The Child Wellbeing program works with school-aged children, young people, and their families. Their work centres on children enrolled with an education site (such as an early childhood centre or public school) who are experiencing complex issues and may be at risk.
Child Wellbeing practitioners also improve safety and wellbeing in the family home. They work in partnership with education sites, education support services, child protection services and families.
How the Child Wellbeing program works with families
The Child Wellbeing program aims to provide high quality, tailored intervention services. This can include:
- supporting families are to make meaningful changes in the short, medium, and long term
- encouraging children and young people to contribute their views about positive changes within their families.
The program recognises that children and young people have needs that must be met, such as:
- developmental, and
- practical needs.
Children and young people must be provided with safe and nurturing environments in which to grow and learn.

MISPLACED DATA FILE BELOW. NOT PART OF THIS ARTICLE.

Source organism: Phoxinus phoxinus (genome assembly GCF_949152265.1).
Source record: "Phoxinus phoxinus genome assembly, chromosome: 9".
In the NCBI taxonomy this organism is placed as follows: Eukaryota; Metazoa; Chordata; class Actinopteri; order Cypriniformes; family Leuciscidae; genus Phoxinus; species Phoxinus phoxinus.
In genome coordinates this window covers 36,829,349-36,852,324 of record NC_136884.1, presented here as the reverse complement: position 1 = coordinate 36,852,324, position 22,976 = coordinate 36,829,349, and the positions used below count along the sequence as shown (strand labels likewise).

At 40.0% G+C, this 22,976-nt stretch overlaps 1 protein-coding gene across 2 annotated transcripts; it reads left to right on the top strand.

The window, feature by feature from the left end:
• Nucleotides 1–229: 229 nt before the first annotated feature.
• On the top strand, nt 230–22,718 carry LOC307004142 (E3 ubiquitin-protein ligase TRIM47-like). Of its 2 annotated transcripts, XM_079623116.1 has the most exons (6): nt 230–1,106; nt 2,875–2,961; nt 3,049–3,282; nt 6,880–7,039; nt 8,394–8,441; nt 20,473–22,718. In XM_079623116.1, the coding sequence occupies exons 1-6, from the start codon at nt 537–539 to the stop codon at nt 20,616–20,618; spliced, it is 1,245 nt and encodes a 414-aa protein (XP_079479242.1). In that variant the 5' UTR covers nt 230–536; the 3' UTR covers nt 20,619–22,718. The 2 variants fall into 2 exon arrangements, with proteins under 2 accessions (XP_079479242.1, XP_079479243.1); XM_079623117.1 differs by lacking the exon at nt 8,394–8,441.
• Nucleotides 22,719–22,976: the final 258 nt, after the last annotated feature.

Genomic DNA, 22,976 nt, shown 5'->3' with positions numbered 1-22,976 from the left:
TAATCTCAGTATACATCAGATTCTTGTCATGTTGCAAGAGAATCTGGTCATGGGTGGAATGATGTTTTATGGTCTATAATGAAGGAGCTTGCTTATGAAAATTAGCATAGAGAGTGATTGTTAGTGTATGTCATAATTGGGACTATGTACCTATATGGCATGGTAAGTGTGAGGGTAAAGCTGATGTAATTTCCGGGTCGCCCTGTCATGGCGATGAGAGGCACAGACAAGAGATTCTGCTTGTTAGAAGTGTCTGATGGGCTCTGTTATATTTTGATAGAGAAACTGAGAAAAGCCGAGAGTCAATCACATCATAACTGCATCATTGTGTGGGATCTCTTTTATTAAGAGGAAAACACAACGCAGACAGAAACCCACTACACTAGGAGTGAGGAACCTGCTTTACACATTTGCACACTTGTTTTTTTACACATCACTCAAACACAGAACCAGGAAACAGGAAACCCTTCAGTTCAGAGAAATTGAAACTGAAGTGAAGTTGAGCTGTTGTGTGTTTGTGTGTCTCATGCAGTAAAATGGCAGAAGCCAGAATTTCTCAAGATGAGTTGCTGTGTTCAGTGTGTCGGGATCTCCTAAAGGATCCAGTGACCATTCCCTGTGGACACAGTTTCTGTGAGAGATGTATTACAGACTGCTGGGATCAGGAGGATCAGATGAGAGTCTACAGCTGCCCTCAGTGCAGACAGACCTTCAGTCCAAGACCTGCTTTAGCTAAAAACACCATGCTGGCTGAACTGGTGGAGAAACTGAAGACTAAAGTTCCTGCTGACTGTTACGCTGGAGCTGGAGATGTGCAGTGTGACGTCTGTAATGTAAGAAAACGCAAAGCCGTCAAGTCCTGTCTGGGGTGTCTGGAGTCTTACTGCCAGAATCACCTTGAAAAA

The Child Wellbeing program delivers their services with openness, honesty, and transparency. They have difficult and challenging conversations with families about child protection risks.
The program is culturally responsive. Staff ensure that Aboriginal people, families, and communities are supported by services that believe in self-determination and true partnership.
Likewise, the program ensures that Cultural and Linguistically Diverse (CALD) families are supported in ways that acknowledge and recognise cultural diversity and practices.
The Child Wellbeing program supports staff from Department for Education who need to know about referral pathways and available supports for families.